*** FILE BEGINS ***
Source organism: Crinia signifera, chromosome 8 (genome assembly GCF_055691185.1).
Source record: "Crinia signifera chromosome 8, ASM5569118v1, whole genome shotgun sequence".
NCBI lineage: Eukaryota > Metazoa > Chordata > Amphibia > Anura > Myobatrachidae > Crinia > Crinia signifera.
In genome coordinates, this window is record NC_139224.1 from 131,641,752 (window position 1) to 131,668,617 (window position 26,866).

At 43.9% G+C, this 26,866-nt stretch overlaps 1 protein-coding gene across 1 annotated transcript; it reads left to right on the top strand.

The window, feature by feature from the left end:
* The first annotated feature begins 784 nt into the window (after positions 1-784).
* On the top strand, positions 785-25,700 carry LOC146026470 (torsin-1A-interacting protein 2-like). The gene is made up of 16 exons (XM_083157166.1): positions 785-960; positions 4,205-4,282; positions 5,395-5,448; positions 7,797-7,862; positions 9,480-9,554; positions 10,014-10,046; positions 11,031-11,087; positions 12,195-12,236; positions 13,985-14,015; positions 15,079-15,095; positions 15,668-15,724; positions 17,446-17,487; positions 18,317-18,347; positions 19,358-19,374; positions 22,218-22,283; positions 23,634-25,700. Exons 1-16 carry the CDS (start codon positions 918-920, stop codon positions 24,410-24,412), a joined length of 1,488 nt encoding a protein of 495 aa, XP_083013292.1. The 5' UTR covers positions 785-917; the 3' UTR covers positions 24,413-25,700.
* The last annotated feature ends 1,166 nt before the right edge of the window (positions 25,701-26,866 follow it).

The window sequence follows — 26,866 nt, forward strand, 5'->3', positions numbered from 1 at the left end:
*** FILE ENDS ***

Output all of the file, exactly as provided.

Source organism: Crinia signifera, chromosome 8 (genome assembly GCF_055691185.1).
Source record: "Crinia signifera chromosome 8, ASM5569118v1, whole genome shotgun sequence".
NCBI lineage: Eukaryota > Metazoa > Chordata > Amphibia > Anura > Myobatrachidae > Crinia > Crinia signifera.
In genome coordinates, this window is record NC_139224.1 from 131,641,752 (window position 1) to 131,668,617 (window position 26,866).

At 43.9% G+C, this 26,866-nt stretch overlaps 1 protein-coding gene across 1 annotated transcript; it reads left to right on the top strand.

The window, feature by feature from the left end:
* The first annotated feature begins 784 nt into the window (after positions 1-784).
* On the top strand, positions 785-25,700 carry LOC146026470 (torsin-1A-interacting protein 2-like). The gene is made up of 16 exons (XM_083157166.1): positions 785-960; positions 4,205-4,282; positions 5,395-5,448; positions 7,797-7,862; positions 9,480-9,554; positions 10,014-10,046; positions 11,031-11,087; positions 12,195-12,236; positions 13,985-14,015; positions 15,079-15,095; positions 15,668-15,724; positions 17,446-17,487; positions 18,317-18,347; positions 19,358-19,374; positions 22,218-22,283; positions 23,634-25,700. Exons 1-16 carry the CDS (start codon positions 918-920, stop codon positions 24,410-24,412), a joined length of 1,488 nt encoding a protein of 495 aa, XP_083013292.1. The 5' UTR covers positions 785-917; the 3' UTR covers positions 24,413-25,700.
* The last annotated feature ends 1,166 nt before the right edge of the window (positions 25,701-26,866 follow it).

The window sequence follows — 26,866 nt, forward strand, 5'->3', positions numbered from 1 at the left end: